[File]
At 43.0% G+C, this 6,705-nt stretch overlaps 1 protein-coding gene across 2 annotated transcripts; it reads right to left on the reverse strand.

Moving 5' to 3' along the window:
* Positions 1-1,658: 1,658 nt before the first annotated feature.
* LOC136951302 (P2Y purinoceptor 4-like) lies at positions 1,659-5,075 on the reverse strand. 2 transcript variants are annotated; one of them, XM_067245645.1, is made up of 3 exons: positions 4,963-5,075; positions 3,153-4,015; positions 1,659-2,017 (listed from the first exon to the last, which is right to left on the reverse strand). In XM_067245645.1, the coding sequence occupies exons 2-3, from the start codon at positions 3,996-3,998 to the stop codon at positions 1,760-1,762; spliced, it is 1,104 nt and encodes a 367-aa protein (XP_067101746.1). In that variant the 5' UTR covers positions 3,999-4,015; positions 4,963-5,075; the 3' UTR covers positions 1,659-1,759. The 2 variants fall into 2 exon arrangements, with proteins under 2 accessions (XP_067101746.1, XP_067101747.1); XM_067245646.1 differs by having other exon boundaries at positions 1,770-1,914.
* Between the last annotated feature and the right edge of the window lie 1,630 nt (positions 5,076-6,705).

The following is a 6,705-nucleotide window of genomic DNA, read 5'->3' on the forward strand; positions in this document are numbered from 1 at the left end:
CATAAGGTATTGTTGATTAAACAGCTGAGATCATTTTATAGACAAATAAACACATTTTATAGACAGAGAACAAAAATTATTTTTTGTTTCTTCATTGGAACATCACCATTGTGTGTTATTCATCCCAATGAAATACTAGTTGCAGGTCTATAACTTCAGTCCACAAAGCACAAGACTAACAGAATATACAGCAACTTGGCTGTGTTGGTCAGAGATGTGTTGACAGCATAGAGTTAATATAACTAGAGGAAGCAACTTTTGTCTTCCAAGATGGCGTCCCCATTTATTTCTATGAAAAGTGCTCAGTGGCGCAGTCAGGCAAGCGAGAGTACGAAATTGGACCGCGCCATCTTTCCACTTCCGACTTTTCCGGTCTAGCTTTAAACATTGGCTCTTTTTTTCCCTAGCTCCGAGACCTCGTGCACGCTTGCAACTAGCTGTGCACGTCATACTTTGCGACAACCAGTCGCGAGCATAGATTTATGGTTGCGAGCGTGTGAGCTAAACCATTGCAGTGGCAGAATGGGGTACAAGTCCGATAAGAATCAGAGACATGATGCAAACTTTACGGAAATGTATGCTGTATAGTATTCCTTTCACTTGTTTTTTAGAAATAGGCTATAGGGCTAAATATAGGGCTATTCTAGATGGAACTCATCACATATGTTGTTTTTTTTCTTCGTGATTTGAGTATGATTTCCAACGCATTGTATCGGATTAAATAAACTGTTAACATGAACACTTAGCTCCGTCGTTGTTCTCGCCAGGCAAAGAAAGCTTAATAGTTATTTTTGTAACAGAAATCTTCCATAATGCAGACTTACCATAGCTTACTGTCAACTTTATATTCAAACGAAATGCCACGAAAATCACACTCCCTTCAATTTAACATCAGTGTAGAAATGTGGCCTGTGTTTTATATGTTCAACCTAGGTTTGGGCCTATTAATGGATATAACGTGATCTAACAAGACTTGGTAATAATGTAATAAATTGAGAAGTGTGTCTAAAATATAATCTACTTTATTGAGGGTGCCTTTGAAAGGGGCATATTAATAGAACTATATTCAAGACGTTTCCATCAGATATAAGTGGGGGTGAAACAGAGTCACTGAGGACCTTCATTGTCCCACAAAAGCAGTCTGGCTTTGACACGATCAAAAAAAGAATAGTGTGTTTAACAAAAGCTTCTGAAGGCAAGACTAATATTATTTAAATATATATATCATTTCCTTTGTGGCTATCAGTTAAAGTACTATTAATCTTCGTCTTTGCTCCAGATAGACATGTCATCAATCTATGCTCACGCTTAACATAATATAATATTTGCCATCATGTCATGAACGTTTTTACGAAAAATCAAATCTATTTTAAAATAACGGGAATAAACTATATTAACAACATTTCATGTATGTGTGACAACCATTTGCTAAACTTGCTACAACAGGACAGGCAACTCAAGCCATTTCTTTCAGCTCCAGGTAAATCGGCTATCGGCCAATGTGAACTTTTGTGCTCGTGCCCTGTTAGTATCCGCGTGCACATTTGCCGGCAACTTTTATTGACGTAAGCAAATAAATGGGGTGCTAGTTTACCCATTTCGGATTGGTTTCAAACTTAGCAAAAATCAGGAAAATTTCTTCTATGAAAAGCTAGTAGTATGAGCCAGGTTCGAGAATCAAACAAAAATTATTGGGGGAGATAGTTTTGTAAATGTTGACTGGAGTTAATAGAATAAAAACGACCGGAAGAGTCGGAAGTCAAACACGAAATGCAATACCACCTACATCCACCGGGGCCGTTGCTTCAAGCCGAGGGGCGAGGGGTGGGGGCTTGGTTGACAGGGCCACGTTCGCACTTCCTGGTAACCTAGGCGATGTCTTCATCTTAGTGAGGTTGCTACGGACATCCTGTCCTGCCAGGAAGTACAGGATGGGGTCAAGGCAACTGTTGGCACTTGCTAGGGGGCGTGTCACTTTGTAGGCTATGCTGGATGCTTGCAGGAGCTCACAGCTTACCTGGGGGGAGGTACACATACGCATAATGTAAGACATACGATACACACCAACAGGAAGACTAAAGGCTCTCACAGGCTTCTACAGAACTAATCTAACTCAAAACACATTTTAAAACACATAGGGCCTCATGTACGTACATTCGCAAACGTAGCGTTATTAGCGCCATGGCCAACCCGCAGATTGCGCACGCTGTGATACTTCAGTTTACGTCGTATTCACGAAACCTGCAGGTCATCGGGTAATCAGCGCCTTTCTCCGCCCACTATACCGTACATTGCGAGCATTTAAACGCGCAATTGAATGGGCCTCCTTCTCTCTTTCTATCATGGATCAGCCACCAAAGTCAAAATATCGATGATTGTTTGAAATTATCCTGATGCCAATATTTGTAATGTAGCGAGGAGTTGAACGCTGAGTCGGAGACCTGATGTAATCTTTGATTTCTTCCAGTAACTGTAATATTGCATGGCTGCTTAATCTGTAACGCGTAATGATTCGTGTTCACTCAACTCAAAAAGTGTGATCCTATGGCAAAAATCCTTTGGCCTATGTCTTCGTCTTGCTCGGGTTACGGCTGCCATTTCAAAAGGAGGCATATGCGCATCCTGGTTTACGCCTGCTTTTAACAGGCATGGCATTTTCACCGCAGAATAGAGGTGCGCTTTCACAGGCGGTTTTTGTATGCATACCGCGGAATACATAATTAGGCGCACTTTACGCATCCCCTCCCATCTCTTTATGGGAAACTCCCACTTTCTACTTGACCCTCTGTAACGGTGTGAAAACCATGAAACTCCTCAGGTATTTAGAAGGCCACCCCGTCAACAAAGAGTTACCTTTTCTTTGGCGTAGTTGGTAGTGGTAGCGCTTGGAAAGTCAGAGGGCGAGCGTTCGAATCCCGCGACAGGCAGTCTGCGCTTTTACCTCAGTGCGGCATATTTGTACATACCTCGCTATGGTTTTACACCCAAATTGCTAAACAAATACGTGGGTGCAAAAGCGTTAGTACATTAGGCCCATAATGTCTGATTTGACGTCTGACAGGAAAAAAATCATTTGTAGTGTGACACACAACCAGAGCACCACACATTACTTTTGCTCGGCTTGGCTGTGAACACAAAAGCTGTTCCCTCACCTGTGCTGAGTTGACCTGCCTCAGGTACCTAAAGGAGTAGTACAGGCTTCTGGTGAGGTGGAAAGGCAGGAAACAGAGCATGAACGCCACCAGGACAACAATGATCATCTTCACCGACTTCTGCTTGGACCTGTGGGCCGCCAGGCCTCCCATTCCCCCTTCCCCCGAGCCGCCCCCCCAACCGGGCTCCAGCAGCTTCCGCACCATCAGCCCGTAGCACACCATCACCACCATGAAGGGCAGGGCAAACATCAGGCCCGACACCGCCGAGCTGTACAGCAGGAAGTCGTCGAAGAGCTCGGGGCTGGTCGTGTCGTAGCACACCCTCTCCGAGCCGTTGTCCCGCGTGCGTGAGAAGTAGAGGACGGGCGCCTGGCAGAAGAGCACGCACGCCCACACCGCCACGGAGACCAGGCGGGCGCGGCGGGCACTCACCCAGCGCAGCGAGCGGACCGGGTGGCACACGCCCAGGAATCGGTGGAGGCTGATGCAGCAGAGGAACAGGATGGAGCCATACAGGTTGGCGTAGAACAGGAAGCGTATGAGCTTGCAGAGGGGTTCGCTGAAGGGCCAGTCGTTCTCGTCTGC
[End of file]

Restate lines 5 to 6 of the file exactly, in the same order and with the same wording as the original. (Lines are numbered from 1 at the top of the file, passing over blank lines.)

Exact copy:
* Between the last annotated feature and the right edge of the window lie 1,630 nt (positions 5,076-6,705).

The following is a 6,705-nucleotide window of genomic DNA, read 5'->3' on the forward strand; positions in this document are numbered from 1 at the left end: